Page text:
Audio using the new built-in speaker is okay, but nowhere near as robust as on an iPhone. It would also make true audiophiles cringe. If you want to pipe sound externally from a nano, you should still reach for those 3rd party speakers. Video is crystal clear and sharp, and I had few problems reading the subtitles on an anime episode I tried out. I still don't see this device as a solution for long-term video use, however.
While it won't substitute for RunKeeper during my walks yet, the built-in pedometer is a very nice addition to the nano. I turned it on, plugged in my weight, then kept it going while I walked out and back to check my mailbox. You need to be careful not to press the center button on the click wheel, or else the pedometer will reset. When the iPod is in pedometer mode, you can back out to the main menu and do other tasks. A pedometer listing on the main menu, only available while it's active, shows you how many steps you've taken. The pedometer is not easily manipulated, as I've stood and swung the iPod around and it wouldn't jog the steps.
When you hook the nano back up to iTunes for the first time after using the pedometer, you will get an option to send your fitness data to a Nike+ account. A Nike + iPod tab is added to iTunes at this point and stores data in the case you decide to get a Nike+ account in the future. A history of your pedometer use is also kept on the nano itself.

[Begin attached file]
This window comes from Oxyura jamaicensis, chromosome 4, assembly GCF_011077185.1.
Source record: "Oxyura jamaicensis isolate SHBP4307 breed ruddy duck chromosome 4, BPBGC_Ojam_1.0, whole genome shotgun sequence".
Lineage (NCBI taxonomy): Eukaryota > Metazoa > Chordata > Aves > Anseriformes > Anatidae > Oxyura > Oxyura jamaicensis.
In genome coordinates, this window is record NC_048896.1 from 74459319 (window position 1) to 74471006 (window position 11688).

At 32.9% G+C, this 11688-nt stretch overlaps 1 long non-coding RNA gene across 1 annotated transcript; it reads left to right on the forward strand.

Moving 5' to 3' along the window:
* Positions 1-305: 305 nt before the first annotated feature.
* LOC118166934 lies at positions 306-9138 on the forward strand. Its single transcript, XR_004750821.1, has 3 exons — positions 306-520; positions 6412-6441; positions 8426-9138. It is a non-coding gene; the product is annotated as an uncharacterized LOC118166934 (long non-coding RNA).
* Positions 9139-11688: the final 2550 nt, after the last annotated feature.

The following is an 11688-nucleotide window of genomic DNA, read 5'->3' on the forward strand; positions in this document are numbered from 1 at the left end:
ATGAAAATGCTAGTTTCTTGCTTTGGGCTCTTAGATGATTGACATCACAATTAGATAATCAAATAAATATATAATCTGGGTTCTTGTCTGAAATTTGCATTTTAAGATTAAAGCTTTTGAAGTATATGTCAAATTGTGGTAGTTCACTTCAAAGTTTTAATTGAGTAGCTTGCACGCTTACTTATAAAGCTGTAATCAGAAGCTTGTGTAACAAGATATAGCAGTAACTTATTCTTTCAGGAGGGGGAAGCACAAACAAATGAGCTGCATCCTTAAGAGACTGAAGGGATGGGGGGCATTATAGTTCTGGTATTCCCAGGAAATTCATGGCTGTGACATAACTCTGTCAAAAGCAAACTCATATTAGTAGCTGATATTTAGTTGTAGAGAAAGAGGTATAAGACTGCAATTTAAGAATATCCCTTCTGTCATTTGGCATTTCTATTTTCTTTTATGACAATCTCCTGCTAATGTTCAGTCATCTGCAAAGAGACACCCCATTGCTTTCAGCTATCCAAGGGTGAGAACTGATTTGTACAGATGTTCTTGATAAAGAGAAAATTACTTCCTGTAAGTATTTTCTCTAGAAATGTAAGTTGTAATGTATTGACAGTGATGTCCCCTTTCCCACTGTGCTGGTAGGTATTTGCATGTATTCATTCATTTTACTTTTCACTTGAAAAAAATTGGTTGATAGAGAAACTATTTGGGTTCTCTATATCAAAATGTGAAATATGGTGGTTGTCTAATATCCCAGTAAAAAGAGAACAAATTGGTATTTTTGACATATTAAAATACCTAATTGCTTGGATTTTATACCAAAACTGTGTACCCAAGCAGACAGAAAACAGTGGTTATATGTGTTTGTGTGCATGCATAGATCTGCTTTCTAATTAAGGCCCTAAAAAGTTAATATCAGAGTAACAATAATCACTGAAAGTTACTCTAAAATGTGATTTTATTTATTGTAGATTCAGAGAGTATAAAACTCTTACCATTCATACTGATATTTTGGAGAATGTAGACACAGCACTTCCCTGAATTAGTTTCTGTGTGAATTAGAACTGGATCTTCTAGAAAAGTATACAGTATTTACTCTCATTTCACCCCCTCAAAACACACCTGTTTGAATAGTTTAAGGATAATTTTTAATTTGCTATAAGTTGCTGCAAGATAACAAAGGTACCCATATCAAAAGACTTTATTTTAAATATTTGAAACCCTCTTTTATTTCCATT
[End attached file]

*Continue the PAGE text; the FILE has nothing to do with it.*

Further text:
I have to say that the built-in radio tuner is my favorite new feature on the nano. To get the radio to work, you must plug in a pair of headphones -- but it does not have to be the stock Apple buds that come with the nano. I used my Bose earphones and got pretty good reception.
You have the option to switch among different radio regions, but it doesn't mean that you'll suddenly tune into Tokyo radio stations from Arizona. It means that if you happen to travel frequently to different radio regions, you'll be able to set favorite radio station while visiting France without overwriting your favorite local station. For the most part, the available radio broadcast bands are the same worldwide except for Japan, which 70-90 MHz.
You can pause your radio programs for up to 15 minutes, and also rewind during that same time span. This is useful if you want to listen to a song again, or replay a missed news or traffic bulletin -- a feature enjoyed for many years by cable and satellite television subscribers with access to DVR features. When you're tuned into a station, the title of the song you're listening to will pop up on screen. Like it? Press and hold the center button to either tag the song or add the station to your list of favorites. The next time you sync your iPod nano, a "Tagged" playlist will be added to the iTunes Store, and the songs you have on that list will be available for purchase if they are available in the iTunes Store.
In the second half of the review, we'll dive into new video camera and see how it holds up to some competition.